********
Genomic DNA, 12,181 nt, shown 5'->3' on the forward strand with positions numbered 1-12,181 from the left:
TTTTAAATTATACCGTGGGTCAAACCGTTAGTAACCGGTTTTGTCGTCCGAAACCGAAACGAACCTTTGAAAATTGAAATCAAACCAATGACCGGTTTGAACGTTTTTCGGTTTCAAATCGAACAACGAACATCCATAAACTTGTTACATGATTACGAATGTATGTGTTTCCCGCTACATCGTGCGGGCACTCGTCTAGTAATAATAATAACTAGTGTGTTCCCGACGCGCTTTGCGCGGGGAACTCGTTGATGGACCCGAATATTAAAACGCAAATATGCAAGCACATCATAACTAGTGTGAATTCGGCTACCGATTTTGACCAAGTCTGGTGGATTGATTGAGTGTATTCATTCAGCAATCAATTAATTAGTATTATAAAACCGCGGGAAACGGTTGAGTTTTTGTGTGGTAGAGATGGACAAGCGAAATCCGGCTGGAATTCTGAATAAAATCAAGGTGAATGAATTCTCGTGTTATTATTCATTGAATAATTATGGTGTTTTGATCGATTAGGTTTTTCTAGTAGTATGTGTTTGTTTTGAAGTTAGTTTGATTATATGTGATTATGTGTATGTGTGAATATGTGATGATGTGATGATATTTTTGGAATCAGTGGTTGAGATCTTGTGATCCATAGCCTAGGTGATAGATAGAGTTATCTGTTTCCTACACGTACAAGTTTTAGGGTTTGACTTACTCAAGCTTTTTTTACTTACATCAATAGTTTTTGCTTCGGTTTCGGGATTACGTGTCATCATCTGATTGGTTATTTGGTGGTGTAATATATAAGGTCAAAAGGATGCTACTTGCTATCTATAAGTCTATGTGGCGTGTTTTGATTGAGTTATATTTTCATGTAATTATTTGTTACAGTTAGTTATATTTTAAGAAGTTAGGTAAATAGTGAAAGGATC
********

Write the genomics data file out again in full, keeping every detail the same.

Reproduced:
Genomic DNA, 12,181 nt, shown 5'->3' on the forward strand with positions numbered 1-12,181 from the left:
TTTTAAATTATACCGTGGGTCAAACCGTTAGTAACCGGTTTTGTCGTCCGAAACCGAAACGAACCTTTGAAAATTGAAATCAAACCAATGACCGGTTTGAACGTTTTTCGGTTTCAAATCGAACAACGAACATCCATAAACTTGTTACATGATTACGAATGTATGTGTTTCCCGCTACATCGTGCGGGCACTCGTCTAGTAATAATAATAACTAGTGTGTTCCCGACGCGCTTTGCGCGGGGAACTCGTTGATGGACCCGAATATTAAAACGCAAATATGCAAGCACATCATAACTAGTGTGAATTCGGCTACCGATTTTGACCAAGTCTGGTGGATTGATTGAGTGTATTCATTCAGCAATCAATTAATTAGTATTATAAAACCGCGGGAAACGGTTGAGTTTTTGTGTGGTAGAGATGGACAAGCGAAATCCGGCTGGAATTCTGAATAAAATCAAGGTGAATGAATTCTCGTGTTATTATTCATTGAATAATTATGGTGTTTTGATCGATTAGGTTTTTCTAGTAGTATGTGTTTGTTTTGAAGTTAGTTTGATTATATGTGATTATGTGTATGTGTGAATATGTGATGATGTGATGATATTTTTGGAATCAGTGGTTGAGATCTTGTGATCCATAGCCTAGGTGATAGATAGAGTTATCTGTTTCCTACACGTACAAGTTTTAGGGTTTGACTTACTCAAGCTTTTTTTACTTACATCAATAGTTTTTGCTTCGGTTTCGGGATTACGTGTCATCATCTGATTGGTTATTTGGTGGTGTAATATATAAGGTCAAAAGGATGCTACTTGCTATCTATAAGTCTATGTGGCGTGTTTTGATTGAGTTATATTTTCATGTAATTATTTGTTACAGTTAGTTATATTTTAAGAAGTTAGGTAAATAGTGAAAGGATC